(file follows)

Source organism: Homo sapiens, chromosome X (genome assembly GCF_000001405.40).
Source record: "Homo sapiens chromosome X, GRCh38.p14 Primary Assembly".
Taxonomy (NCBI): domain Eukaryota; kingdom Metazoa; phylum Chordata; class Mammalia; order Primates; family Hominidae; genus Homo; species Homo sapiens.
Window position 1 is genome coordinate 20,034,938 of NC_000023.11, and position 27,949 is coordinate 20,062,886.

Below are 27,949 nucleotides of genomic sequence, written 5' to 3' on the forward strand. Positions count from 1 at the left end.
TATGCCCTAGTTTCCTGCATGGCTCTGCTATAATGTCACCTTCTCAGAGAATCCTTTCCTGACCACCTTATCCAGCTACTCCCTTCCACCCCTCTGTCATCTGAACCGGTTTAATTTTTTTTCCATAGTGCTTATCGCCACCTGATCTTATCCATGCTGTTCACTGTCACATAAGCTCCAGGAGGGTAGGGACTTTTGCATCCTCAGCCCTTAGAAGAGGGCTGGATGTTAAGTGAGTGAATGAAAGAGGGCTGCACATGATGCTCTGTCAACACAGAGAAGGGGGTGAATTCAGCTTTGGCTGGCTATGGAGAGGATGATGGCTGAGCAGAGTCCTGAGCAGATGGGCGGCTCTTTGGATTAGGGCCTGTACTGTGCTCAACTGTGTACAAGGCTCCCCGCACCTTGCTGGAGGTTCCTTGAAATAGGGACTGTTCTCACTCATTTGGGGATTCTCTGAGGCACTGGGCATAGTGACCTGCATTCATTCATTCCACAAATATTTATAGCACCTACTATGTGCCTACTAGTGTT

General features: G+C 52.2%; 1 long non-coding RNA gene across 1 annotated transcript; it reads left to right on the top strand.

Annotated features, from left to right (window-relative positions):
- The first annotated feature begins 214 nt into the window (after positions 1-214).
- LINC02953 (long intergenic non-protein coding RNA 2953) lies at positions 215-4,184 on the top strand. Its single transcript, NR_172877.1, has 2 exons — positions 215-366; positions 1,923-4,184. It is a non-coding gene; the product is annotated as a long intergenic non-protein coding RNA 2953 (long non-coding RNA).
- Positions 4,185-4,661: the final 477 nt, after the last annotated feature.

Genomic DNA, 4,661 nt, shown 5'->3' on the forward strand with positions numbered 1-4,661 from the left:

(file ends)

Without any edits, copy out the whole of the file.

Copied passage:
Source organism: Homo sapiens, chromosome X (genome assembly GCF_000001405.40).
Source record: "Homo sapiens chromosome X, GRCh38.p14 Primary Assembly".
Taxonomy (NCBI): domain Eukaryota; kingdom Metazoa; phylum Chordata; class Mammalia; order Primates; family Hominidae; genus Homo; species Homo sapiens.
Window position 1 is genome coordinate 20,034,938 of NC_000023.11, and position 27,949 is coordinate 20,062,886.

Below are 27,949 nucleotides of genomic sequence, written 5' to 3' on the forward strand. Positions count from 1 at the left end.
TATGCCCTAGTTTCCTGCATGGCTCTGCTATAATGTCACCTTCTCAGAGAATCCTTTCCTGACCACCTTATCCAGCTACTCCCTTCCACCCCTCTGTCATCTGAACCGGTTTAATTTTTTTTCCATAGTGCTTATCGCCACCTGATCTTATCCATGCTGTTCACTGTCACATAAGCTCCAGGAGGGTAGGGACTTTTGCATCCTCAGCCCTTAGAAGAGGGCTGGATGTTAAGTGAGTGAATGAAAGAGGGCTGCACATGATGCTCTGTCAACACAGAGAAGGGGGTGAATTCAGCTTTGGCTGGCTATGGAGAGGATGATGGCTGAGCAGAGTCCTGAGCAGATGGGCGGCTCTTTGGATTAGGGCCTGTACTGTGCTCAACTGTGTACAAGGCTCCCCGCACCTTGCTGGAGGTTCCTTGAAATAGGGACTGTTCTCACTCATTTGGGGATTCTCTGAGGCACTGGGCATAGTGACCTGCATTCATTCATTCCACAAATATTTATAGCACCTACTATGTGCCTACTAGTGTT

General features: G+C 52.2%; 1 long non-coding RNA gene across 1 annotated transcript; it reads left to right on the top strand.

Annotated features, from left to right (window-relative positions):
- The first annotated feature begins 214 nt into the window (after positions 1-214).
- LINC02953 (long intergenic non-protein coding RNA 2953) lies at positions 215-4,184 on the top strand. Its single transcript, NR_172877.1, has 2 exons — positions 215-366; positions 1,923-4,184. It is a non-coding gene; the product is annotated as a long intergenic non-protein coding RNA 2953 (long non-coding RNA).
- Positions 4,185-4,661: the final 477 nt, after the last annotated feature.

Genomic DNA, 4,661 nt, shown 5'->3' on the forward strand with positions numbered 1-4,661 from the left: